The Houston Rockets (38-41) are not mathematically eliminated from playoff competition at this time, but even if the team does reach the postseason, the 2015-16 campaign should still be classified as a huge disappointment.
Heading down the stretch, when winning matters most, the Rockets have lost seven out of their last 10 contests and now faced a realistic possibility of watching the playoffs at home just a year removed from a Western Conference Finals appearance. With three games remaining, Houston is one and a half games behind the upstart Utah Jazz for the eighth and final playoff seed in the West.
As surprising as the Rockets’ free-fall down the stretch has been, the struggles shouldn’t come as much of a shock since it mirrors their tumultuous season. There were plenty of warning signs hovering over the team – early and often.
From the start, this season has never been smooth sailing for the ailing Rockets. All-Star guard James Harden started the campaign mired in a horrendous shooting slump. The team fired head coach Kevin McHale within its first 15 games. The squad also spent the majority of the campaign attempting to integrate point guard Ty Lawson into their rotation in a disastrous failed experiment (that led to an eventual buyout). This doesn’t include the inconsistencies experienced by forwards Terrence Jones and Josh Smith, nor does it factor in the fact that interim head coach J.B. Bickerstaff failed to rectify the damaged aircraft after taking control from the departed McHale.
Heading into the summer, Houston faces the realistic possibility of an unplanned rebuilding project.
Now, this will not be the same type of rebuilding project that a team like the Philadelphia 76ers are currently going through because the Rockets have Harden already in the fold. But there are numerous issues for general manager Daryl Morey to address this summer.
First things first, the Rockets have to address whether Bickerstaff is truly the man for the job. Bickerstaff is a guy who has put in the energy, time, effort and work needed to ultimately land a full-time head coaching job in this league. But the jury is still out on whether Houston is the true fit for his talent.
Next, the team has to address the elephant in the room regarding the Dwight Howard saga and his future with the franchise. Howard could become an unrestricted free agent this summer and it’s no secret the former All-Star is seeking a max deal as he heads into the second half of his career. While it is taboo in NBA circles to let strong talent walk out of the door for nothing in return, the Rockets have a real dilemma on their hands when it comes to potentially opening up the wallet for a significantly declining Howard.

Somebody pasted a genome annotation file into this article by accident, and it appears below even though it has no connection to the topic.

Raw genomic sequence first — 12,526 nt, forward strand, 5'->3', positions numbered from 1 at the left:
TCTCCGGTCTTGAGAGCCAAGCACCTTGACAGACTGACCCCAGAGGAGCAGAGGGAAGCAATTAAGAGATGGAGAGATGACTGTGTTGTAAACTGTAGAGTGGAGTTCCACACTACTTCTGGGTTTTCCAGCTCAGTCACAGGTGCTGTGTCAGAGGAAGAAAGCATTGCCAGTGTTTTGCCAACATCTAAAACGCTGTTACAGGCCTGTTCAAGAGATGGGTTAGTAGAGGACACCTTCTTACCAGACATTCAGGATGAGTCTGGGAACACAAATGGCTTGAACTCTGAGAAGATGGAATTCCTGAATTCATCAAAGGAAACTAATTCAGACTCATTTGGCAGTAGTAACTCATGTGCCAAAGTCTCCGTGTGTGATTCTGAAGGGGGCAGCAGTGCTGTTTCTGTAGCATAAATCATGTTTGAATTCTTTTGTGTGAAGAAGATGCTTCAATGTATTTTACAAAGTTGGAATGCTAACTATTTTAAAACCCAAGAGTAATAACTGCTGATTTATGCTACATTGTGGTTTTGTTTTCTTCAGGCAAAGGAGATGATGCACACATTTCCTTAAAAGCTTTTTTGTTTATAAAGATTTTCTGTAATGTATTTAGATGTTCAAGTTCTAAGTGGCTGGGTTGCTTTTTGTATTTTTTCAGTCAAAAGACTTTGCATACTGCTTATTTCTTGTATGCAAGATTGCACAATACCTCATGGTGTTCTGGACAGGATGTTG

Howard is no longer a dominant force in today’s league, but the veteran center is still a productive player in the pivot who averages a double-double. On the flip side, Howard will be coming off a campaign where he averaged the second fewest shot attempts of his career (8.4). In fact, you have to go back to Howard’s rookie campaign in 2005 to find a year when he averaged fewer field goal attempts. The signs of notable decline are clear in Howard’s case but without him, the already defensively challenged Rockets would have a huge hole in the middle.
While emerging big man Clint Capela looks promising, he also appears to be far from ready to assume a 35 minute per night workload next season.
From a positive standpoint, Harden is entering his prime and barring injury will be in the MVP race for the next few years. The team also seems to have struck gold in signing a resurgent Michael Beasley midway through the season after a MVP campaign in China. For all of his unexpected production, Beasley is under contract next season with a $1.4 million non-guaranteed bargain deal.
The team also has just $45 million in guaranteed salaries on the books for next season, assuming Howard opts out of his deal, giving the franchise plenty of flexibility to become a player in the free agency and trade markets. The Rockets also aren’t being handcuffed by any bad contracts, with no eight-figure deals on the payroll for non-producing assets.
Ultimately, the Rockets may have needed to come crashing back to earth in order to experience this hard reality. The team reached the Conference Finals last season, but the roster was never comparable to Golden State, Oklahoma City, Los Angeles or San Antonio when viewed realistically.
If the team does miss the playoffs this season, with the right moves over the next few months they could be back in prime position to get back to the realm of relevancy. But Howard’s future, addressing the head coach situation and acquiring more consistent role players will be occupying Morey’s time in the near future.
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